• Emeritus Professor of Health Economics at the National School of Public Health John Kyriopoulos, spoke extensively of the necessary healthcare sector reforms in Greece, but also of previous efforts in this vein, which didn’t bring about positive change due to diffidence, lack of commitment and conflicting interests. Regarding the future of healthcare reform in Greece, he said that its success lies in the triptych of "equality, efficiency and efficacy".
Photos coming out of the first day of the Delphi Economic Forum.
Success Story
  • "Early lockdown measures showed the government's respect for human life." Minister of Health Vassilis Kikilias took a look back to the early days of the pandemic, pointing out the swift and successful measures taken by the Prime Minister and the relevant ministries in response to this unprecedented crisis. "I believe that prevention is superior to cure. That's why when Covid was still in Wuhan Province in China, we started preparing our national healthcare system for this crisis." Noting the stark difference in how Greece is perceived by the international community compared to a few years back, he stressed that for the first time in a while, the country is in the spotlight worldwide for a good reason, something he expects to help both the Greek economy and tourism flows.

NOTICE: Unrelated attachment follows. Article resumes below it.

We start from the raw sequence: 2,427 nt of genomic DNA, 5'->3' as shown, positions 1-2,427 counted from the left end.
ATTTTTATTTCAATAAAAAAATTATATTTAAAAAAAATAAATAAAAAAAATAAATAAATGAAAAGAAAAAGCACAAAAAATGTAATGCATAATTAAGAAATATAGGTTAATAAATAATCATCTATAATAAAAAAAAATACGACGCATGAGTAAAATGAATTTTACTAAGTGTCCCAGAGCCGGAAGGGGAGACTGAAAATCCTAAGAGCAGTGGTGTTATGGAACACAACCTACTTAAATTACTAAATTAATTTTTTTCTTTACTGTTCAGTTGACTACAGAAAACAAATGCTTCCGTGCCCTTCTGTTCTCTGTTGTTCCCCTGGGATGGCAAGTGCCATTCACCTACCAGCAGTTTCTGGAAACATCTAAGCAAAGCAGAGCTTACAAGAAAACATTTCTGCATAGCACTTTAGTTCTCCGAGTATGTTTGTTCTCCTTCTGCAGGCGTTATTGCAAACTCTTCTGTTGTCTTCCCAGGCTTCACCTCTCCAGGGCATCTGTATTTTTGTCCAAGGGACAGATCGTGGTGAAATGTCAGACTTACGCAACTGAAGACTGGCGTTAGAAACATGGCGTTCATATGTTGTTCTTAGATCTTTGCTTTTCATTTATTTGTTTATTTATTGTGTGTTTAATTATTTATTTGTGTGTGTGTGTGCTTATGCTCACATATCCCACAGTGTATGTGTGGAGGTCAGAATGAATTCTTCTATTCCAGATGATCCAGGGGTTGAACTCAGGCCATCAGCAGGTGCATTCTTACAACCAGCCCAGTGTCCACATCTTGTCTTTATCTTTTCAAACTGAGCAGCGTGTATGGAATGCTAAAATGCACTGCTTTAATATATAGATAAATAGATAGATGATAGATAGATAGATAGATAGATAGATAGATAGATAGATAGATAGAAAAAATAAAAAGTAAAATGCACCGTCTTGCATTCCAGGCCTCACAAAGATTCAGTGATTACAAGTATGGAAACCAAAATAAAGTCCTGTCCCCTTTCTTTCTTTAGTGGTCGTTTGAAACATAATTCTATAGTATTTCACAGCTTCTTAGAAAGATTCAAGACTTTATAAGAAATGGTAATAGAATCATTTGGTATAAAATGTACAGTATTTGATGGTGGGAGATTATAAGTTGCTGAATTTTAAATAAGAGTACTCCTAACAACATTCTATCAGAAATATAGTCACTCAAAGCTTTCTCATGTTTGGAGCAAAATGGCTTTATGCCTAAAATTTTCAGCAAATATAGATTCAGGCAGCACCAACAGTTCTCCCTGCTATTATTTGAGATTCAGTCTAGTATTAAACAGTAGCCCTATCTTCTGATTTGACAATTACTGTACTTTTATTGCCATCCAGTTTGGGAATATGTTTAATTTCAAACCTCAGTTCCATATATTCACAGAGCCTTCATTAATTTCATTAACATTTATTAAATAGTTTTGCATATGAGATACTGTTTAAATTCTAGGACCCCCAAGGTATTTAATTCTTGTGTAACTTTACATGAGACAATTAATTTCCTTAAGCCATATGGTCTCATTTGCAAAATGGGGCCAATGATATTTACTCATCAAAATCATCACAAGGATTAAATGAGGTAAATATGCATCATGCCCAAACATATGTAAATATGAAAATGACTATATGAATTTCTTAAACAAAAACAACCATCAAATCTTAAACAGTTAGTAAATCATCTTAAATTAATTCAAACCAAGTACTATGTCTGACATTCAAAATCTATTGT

• Former Minister of Health Andreas Xanthos spoke of the difficulties faced by the national healthcare system over the past decade, as well as the efforts made by the previous government to improve its operation. He pointed out that the pandemic functioned as a magnifying glass, highlighting unmet needs and that as a result of the Covid-19 emergency "the value of public healthcare and of strong state structures has been showcased worldwide." He acknowledged the positive measures taken by the new government as a response to the pandemic, but shared his reservations as to whether these will continue in the same direction when things go back to normal.
  • The Minister of Culture & Sports Lina Mendoni spoke of the relationship between culture, tourism and the economy, noting that "Delphi, beyond just a value and an idea, is a pole that creates a significant economy in the area where it takes place". She pointed out the city of Bilbao and its transformation due to the local museum, marking the slow but steady steps that are being taken towards the digital transformation in the field of culture in Greece, with the expansion of the electronic ticket being set as a key priority.
To Market, To Market
  • Piraeus Bank CEO Christos Megalou spoke of the changes that have been brought about by the pandemic, especially in digitizing the economy and adopting work habits that would otherwise have taken years to materialize, which happened almost overnight in Greece and are here to stay. "We face challenging times but the improvement in the Greek economy over that past few years along with our work allows us to be optimistic that we have the ability to effectively weather this situation. I'm confident that 2021 can be the beginning of the revitalization of the Greek economy, putting us back on the path of growth that will be sustainable for the next four years."